Plant treaty: Ways to benefit custodians of agricultural biodiversity in focus

Treaty calls on nations to protect, promote their rights to save and use traditional seeds

By Vibha Varshney
Published: Monday 19 September 2022

The ninth session of the governing body of the International Treaty on Plant Genetic Resources for Food and Agriculture (ITPGRFA) began September 19, 2022 in Delhi.

Making this treaty truly universal will help ensure that agricultural diversity is saved, shared and cared for, FAO Director-General Qu Dongyu said in a recorded message at the inaugural session of the meeting hosted by the Government of India. “We must conserve this treasure for our descendants, the food security of current and future generations, the improved resilience and preservation of our planet.”

The parties to this treaty have come together after nearly three years to discuss governance of agricultural biodiversity and global food security. 

The theme of the meeting is ‘Celebrating the Guardians of Crop Diversity: Towards an Inclusive Post-2020 Global Biodiversity Framework’. The discussions here would inform the deliberations on global biodiversity governance in December 2022 at the fifteenth meeting of the Conference of the Parties to the Convention on Biological Diversity to be held in Montreal, Canada.  

The issue of access and benefit-sharing is among other subjects that would be discussed at the governing body meeting. While this subject was discussed extensively at the eighth session of the Governing Body too, the group was unable to reach consensus on measures to enhance the functioning of the Multilateral System.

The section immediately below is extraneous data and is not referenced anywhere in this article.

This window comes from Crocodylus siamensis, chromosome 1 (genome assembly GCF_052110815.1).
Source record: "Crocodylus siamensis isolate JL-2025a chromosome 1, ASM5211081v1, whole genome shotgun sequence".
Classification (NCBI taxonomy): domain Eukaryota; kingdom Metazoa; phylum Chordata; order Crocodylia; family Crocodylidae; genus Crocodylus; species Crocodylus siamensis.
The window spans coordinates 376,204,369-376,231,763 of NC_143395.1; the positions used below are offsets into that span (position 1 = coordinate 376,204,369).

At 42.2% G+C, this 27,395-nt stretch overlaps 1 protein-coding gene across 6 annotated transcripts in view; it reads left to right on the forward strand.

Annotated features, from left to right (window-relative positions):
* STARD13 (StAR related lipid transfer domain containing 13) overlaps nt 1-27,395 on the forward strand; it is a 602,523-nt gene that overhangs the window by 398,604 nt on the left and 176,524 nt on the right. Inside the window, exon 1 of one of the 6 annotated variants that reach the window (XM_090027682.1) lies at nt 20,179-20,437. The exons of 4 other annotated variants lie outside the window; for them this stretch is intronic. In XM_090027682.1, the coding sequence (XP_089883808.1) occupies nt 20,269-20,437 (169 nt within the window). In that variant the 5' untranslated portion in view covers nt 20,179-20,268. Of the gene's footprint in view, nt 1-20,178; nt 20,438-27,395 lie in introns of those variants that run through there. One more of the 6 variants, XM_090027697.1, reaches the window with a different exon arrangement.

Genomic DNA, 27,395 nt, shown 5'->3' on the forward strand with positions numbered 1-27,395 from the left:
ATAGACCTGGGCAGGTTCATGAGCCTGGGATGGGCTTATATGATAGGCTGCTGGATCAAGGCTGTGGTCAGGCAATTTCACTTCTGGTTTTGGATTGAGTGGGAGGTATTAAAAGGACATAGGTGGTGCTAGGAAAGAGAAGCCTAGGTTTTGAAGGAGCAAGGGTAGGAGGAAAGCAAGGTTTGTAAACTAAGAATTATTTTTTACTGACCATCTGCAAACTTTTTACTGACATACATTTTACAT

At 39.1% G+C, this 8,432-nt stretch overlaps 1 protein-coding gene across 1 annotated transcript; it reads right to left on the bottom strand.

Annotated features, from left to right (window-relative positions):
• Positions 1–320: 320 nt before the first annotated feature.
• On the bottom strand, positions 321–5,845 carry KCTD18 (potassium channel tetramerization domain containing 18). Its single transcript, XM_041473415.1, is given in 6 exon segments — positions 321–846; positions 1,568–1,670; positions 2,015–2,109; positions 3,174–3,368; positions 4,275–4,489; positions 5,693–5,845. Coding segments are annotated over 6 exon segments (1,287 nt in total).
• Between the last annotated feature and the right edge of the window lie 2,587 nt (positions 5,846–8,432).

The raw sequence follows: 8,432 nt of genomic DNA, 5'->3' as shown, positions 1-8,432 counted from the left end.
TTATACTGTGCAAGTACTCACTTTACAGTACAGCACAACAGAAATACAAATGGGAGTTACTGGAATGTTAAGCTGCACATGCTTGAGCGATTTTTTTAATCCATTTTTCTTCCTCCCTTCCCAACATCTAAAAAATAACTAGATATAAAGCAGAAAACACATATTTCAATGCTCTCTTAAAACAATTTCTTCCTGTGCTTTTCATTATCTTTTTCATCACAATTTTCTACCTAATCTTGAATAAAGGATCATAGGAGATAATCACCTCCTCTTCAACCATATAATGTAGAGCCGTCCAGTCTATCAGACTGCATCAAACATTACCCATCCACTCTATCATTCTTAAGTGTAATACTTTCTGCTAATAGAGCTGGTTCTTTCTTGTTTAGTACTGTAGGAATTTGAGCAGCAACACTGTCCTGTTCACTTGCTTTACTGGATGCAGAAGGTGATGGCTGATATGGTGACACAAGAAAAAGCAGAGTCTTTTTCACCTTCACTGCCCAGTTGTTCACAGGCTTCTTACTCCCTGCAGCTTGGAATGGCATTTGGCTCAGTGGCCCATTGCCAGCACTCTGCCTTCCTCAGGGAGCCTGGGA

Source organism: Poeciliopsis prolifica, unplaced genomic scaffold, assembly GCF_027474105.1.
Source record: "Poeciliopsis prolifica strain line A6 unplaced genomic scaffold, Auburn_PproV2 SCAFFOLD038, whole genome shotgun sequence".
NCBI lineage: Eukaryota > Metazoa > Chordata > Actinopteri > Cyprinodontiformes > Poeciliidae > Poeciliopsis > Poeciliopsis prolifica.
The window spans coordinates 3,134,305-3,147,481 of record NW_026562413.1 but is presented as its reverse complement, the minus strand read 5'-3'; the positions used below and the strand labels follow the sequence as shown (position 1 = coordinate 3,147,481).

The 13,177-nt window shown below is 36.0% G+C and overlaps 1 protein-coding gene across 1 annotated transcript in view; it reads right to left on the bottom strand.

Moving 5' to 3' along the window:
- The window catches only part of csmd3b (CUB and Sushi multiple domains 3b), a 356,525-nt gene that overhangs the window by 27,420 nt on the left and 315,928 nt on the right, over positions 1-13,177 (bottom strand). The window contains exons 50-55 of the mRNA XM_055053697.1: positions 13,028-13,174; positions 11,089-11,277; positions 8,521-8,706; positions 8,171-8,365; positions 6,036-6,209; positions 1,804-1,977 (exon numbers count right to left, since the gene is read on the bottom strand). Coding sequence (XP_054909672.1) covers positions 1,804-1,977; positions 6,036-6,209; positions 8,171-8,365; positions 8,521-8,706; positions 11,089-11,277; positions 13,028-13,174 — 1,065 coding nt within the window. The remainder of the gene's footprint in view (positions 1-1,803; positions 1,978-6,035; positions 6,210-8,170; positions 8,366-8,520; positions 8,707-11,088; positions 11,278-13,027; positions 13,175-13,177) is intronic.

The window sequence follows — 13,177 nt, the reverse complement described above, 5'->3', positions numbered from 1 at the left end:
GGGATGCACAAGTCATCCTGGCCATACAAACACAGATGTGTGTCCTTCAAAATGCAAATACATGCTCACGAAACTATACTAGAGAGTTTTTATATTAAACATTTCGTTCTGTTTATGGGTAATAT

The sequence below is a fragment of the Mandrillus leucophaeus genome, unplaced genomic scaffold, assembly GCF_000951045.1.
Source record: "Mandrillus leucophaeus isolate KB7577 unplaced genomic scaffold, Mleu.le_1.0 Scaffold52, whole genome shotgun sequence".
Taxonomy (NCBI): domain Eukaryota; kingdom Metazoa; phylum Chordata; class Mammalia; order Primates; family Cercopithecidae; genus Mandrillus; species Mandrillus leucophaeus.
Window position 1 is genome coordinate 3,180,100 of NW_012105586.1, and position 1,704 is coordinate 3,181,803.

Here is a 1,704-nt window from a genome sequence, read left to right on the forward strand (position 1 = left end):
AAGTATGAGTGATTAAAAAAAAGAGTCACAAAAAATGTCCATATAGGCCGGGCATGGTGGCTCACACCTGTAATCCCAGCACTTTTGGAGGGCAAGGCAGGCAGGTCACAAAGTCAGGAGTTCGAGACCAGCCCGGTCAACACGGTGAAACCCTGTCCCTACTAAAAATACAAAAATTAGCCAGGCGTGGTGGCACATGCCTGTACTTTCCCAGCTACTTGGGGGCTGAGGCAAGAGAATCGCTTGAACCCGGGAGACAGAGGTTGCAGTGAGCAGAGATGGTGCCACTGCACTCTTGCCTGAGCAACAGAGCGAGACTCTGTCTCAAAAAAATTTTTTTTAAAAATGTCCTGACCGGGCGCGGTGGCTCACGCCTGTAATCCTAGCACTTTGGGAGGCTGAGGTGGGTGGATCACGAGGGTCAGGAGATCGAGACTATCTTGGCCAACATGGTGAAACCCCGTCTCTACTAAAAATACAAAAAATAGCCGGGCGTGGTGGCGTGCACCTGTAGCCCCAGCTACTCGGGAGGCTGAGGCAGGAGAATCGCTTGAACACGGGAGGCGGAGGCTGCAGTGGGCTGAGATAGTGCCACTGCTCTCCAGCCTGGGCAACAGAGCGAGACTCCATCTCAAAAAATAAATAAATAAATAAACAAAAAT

To discuss the subject further, the parties agreed to hold a series of informal consultations. The outcome of these meetings would be considered during the discussions over the next week — the governing body meeting would end September 24, 2022. 

The multilateral system supports agricultural research and development as well as global food security by providing each member access to important food and forage crops. Under this system, a global pool of plant genetic resources has been created and made available to all members. 

A total of 64 crops species are included in this pool and these account for as much as 80 per cent of global food required. 

As many as 1,000 samples of plant genetic resources are exchanged each day. Just like CBD’s Nagoya Protocol, the International Treaty also guides access and benefit-sharing that may arise from the commercialisation of plant genetic resources.

The benefits can be both non-monetary and monetary in nature. These include both monetary and non-monetary benefits. 

In case of monetary incentives, any person or institution that commercialises a new crop or variety using the genetic resources needs to pay a share to the benefit fund. In situations where the new variety developed is not made available to others (for example, due to patents), the breeder / developer has to pay a share of profits to the Benefit-sharing Fund. The rate of compensation is 0.77 per cent of gross sales. 

The International Treaty on Plant Genetic Resources for Food and Agriculture was adopted by the Food and Agriculture Organization of the United Nations November 3, 2001. 

The International Treaty is the first legally-binding international instrument to formally acknowledge the enormous contribution of indigenous people and small-holder farmers as traditional custodians of the world’s food crops. 

It also calls on nations to protect and promote their rights to save and use the seeds they have taken care of for millennia. 

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